Rhyming plays a star role in preschool! From nursery rhymes to fingerplays, childhood is full of opportunities to work on rhyming skills. This is because a child’s ability to recoginize and produce words that rhyme is one of the predictors for later reading success.
Kids need to be able to hear the ending sound in words and have the oral language to make up their own rhymes to master this early literacy skill. Parents and teachers can help by providing lots of practice to make rhyming familiar and fun!
Words That Rhyme With… Game
Our rhyming game uses everyday household objects to work on rhyming. This can be played either at home with one or two kids or in a classroom setting with several learners.
You will need:
- Household objects that rhyme (See our list below for examples.)
- A basket or bin (optional)
If you’re working with a few children at home, find an object to put in the basket to start the game. Name the item for your child and challenge him or her to think of a rhyming word that you can find in your house to add to the basket. This works best if you’ve previously brainstormed a list of words that rhyme with your kids. Make the list yourself or work with your child to create a list together. “I have a jar in this basket. What do we have in the house that rhymes with jar? Yes! Can you go find one of your toy cars? Jar and car rhyme!”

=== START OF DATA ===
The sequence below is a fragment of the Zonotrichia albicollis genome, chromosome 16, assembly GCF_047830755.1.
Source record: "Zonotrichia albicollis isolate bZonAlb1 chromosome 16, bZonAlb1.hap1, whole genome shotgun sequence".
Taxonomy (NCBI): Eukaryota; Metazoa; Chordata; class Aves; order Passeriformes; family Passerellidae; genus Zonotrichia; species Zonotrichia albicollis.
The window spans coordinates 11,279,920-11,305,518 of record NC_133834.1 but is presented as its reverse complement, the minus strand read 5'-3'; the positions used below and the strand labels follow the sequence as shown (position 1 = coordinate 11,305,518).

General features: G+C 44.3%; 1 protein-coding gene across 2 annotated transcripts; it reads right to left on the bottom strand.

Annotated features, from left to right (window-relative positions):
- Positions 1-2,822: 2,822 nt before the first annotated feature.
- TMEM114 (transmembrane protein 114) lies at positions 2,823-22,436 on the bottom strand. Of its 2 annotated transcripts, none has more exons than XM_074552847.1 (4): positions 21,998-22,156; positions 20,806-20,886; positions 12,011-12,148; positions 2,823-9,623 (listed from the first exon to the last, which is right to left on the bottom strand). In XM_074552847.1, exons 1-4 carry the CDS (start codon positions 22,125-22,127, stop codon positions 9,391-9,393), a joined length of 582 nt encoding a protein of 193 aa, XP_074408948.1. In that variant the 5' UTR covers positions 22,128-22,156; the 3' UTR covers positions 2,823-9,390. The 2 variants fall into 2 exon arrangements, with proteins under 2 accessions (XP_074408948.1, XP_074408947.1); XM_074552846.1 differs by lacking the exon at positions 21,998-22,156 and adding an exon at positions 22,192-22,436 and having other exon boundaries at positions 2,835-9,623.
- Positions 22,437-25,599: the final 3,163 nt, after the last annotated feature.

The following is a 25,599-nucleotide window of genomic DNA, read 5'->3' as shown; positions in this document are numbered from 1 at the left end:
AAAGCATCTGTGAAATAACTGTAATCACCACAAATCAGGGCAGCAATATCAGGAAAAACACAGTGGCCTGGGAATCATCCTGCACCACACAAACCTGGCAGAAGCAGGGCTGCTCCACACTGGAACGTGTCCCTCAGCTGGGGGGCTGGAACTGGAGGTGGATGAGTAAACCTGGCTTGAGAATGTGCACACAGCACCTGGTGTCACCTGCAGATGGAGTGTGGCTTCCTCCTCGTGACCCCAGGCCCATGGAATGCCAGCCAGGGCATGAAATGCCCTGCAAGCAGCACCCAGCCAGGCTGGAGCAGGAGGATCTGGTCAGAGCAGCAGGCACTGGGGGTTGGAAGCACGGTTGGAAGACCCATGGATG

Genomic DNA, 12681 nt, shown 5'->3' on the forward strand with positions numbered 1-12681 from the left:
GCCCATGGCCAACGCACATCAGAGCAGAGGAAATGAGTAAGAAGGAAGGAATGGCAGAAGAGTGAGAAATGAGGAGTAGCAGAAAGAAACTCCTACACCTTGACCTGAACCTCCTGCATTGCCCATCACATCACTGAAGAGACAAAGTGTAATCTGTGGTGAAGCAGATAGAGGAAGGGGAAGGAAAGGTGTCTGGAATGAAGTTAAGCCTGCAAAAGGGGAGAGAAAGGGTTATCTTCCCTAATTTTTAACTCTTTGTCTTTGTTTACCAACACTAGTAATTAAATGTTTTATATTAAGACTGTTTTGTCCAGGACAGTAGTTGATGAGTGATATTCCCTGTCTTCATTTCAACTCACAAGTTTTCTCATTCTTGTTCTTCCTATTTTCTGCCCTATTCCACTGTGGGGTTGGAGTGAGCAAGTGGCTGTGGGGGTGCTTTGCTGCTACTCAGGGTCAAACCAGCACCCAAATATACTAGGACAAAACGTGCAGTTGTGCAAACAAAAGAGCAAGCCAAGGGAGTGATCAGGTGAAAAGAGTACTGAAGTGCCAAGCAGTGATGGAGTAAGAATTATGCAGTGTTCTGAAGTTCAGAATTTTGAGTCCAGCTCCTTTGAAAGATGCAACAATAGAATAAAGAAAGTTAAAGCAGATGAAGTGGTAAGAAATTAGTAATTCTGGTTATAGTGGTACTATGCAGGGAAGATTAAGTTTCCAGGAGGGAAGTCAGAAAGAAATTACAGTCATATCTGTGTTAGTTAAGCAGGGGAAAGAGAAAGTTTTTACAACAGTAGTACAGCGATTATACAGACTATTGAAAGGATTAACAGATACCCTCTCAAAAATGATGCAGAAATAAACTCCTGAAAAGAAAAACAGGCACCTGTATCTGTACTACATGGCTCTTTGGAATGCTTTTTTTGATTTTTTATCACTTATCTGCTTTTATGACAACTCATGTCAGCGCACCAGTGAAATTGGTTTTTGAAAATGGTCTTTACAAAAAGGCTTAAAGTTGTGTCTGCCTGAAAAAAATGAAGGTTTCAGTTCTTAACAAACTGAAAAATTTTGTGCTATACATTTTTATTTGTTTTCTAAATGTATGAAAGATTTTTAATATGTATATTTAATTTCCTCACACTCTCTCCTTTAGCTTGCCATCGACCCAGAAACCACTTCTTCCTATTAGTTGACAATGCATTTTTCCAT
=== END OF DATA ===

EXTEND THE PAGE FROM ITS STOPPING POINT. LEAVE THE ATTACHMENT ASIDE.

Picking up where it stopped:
In a classroom setting you can either have the items already gathered, or you can ask each family to bring in an item from a list you provide. Begin by giving each student an object; ask them to find their partner who holds an item that rhymes. “Dan has rice. Who is holding something from home that rhymes with rice? Can you come stand beside Dan?”
Items That Rhyme
Here is our list of suggested everyday items that you may have that rhyme. Feel free to add more rhyme suggestions in the comments below!
- car, jar, star
- sock, rock, lock, clock
- cap, map
- pan, can, fan
- bag, tag, flag
- bell, shell
- duck, truck
- rice, dice
BIO: Devany LeDrew is a former kindergarten teacher who writes at Still Playing School where she shares play based learning activities. She specializes in fine motor activities and has co-authored two books of fine motor ideas! Follow Still Playing School for more engaging educational ideas on Facebook, Instagram, Pinterest, and Twitter!
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